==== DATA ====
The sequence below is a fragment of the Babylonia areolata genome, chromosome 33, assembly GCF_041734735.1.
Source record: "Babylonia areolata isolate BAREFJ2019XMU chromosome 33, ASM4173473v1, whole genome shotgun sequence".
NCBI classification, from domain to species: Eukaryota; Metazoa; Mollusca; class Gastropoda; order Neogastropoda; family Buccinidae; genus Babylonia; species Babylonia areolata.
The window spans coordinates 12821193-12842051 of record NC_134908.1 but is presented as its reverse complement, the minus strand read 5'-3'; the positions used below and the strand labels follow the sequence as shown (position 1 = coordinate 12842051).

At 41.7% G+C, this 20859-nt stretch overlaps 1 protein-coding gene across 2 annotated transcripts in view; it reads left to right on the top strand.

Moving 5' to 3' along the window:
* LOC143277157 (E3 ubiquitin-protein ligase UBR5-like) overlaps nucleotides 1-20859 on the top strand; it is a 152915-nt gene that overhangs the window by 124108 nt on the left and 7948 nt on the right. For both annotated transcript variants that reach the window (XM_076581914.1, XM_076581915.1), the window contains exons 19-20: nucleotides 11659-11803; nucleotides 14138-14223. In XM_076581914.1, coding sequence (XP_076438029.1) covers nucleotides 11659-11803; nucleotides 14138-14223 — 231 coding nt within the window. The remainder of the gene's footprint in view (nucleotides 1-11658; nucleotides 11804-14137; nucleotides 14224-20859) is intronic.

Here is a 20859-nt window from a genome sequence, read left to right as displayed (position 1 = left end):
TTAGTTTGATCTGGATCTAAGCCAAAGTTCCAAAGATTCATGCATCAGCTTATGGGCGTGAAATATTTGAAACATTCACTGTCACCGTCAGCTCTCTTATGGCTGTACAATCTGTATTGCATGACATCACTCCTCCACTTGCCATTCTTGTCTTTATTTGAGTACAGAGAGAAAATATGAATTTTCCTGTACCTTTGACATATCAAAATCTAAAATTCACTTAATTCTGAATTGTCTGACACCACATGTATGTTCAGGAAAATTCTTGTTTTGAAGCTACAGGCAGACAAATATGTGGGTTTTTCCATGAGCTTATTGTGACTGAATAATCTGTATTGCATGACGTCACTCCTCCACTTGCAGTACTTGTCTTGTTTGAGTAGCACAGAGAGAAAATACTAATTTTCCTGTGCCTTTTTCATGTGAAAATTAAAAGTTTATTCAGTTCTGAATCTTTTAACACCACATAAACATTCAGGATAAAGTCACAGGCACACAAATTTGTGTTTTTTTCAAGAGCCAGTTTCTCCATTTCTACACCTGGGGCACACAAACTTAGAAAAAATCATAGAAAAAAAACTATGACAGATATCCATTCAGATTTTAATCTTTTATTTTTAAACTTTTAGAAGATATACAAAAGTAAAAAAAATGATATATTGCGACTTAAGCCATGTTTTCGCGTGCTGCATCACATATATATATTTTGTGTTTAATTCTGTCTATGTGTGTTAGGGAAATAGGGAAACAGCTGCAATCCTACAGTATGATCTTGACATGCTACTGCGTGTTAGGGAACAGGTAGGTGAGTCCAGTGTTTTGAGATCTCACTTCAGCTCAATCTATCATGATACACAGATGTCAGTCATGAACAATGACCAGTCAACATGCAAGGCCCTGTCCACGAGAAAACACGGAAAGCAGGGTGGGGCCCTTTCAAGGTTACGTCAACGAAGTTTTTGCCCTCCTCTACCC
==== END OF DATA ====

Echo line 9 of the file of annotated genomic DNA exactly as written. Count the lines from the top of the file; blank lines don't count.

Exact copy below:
TTAGTTTGATCTGGATCTAAGCCAAAGTTCCAAAGATTCATGCATCAGCTTATGGGCGTGAAATATTTGAAACATTCACTGTCACCGTCAGCTCTCTTATGGCTGTACAATCTGTATTGCATGACATCACTCCTCCACTTGCCATTCTTGTCTTTATTTGAGTACAGAGAGAAAATATGAATTTTCCTGTACCTTTGACATATCAAAATCTAAAATTCACTTAATTCTGAATTGTCTGACACCACATGTATGTTCAGGAAAATTCTTGTTTTGAAGCTACAGGCAGACAAATATGTGGGTTTTTCCATGAGCTTATTGTGACTGAATAATCTGTATTGCATGACGTCACTCCTCCACTTGCAGTACTTGTCTTGTTTGAGTAGCACAGAGAGAAAATACTAATTTTCCTGTGCCTTTTTCATGTGAAAATTAAAAGTTTATTCAGTTCTGAATCTTTTAACACCACATAAACATTCAGGATAAAGTCACAGGCACACAAATTTGTGTTTTTTTCAAGAGCCAGTTTCTCCATTTCTACACCTGGGGCACACAAACTTAGAAAAAATCATAGAAAAAAAACTATGACAGATATCCATTCAGATTTTAATCTTTTATTTTTAAACTTTTAGAAGATATACAAAAGTAAAAAAAATGATATATTGCGACTTAAGCCATGTTTTCGCGTGCTGCATCACATATATATATTTTGTGTTTAATTCTGTCTATGTGTGTTAGGGAAATAGGGAAACAGCTGCAATCCTACAGTATGATCTTGACATGCTACTGCGTGTTAGGGAACAGGTAGGTGAGTCCAGTGTTTTGAGATCTCACTTCAGCTCAATCTATCATGATACACAGATGTCAGTCATGAACAATGACCAGTCAACATGCAAGGCCCTGTCCACGAGAAAACACGGAAAGCAGGGTGGGGCCCTTTCAAGGTTACGTCAACGAAGTTTTTGCCCTCCTCTACCC